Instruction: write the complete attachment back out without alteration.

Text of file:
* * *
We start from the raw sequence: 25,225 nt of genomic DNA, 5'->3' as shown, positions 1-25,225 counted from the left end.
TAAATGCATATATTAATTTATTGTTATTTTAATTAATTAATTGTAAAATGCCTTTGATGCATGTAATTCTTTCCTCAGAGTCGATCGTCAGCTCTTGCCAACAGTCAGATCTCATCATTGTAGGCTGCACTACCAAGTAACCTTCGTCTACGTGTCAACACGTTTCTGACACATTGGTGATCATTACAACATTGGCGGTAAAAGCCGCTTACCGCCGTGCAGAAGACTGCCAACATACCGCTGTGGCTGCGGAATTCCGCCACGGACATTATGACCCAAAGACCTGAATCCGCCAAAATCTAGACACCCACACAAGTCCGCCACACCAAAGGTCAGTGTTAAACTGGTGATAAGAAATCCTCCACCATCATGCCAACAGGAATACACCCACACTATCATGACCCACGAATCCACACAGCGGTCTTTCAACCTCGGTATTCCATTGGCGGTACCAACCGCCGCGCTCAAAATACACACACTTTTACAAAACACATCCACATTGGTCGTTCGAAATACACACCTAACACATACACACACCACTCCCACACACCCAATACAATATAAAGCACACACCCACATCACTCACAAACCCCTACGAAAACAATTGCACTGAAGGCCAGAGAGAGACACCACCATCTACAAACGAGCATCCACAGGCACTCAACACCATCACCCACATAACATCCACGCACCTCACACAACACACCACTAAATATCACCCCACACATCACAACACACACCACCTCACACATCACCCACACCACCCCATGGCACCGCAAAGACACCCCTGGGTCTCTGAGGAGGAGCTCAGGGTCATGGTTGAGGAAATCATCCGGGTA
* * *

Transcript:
We start from the raw sequence: 25,225 nt of genomic DNA, 5'->3' as shown, positions 1-25,225 counted from the left end.
TAAATGCATATATTAATTTATTGTTATTTTAATTAATTAATTGTAAAATGCCTTTGATGCATGTAATTCTTTCCTCAGAGTCGATCGTCAGCTCTTGCCAACAGTCAGATCTCATCATTGTAGGCTGCACTACCAAGTAACCTTCGTCTACGTGTCAACACGTTTCTGACACATTGGTGATCATTACAACATTGGCGGTAAAAGCCGCTTACCGCCGTGCAGAAGACTGCCAACATACCGCTGTGGCTGCGGAATTCCGCCACGGACATTATGACCCAAAGACCTGAATCCGCCAAAATCTAGACACCCACACAAGTCCGCCACACCAAAGGTCAGTGTTAAACTGGTGATAAGAAATCCTCCACCATCATGCCAACAGGAATACACCCACACTATCATGACCCACGAATCCACACAGCGGTCTTTCAACCTCGGTATTCCATTGGCGGTACCAACCGCCGCGCTCAAAATACACACACTTTTACAAAACACATCCACATTGGTCGTTCGAAATACACACCTAACACATACACACACCACTCCCACACACCCAATACAATATAAAGCACACACCCACATCACTCACAAACCCCTACGAAAACAATTGCACTGAAGGCCAGAGAGAGACACCACCATCTACAAACGAGCATCCACAGGCACTCAACACCATCACCCACATAACATCCACGCACCTCACACAACACACCACTAAATATCACCCCACACATCACAACACACACCACCTCACACATCACCCACACCACCCCATGGCACCGCAAAGACACCCCTGGGTCTCTGAGGAGGAGCTCAGGGTCATGGTTGAGGAAATCATCCGGGTA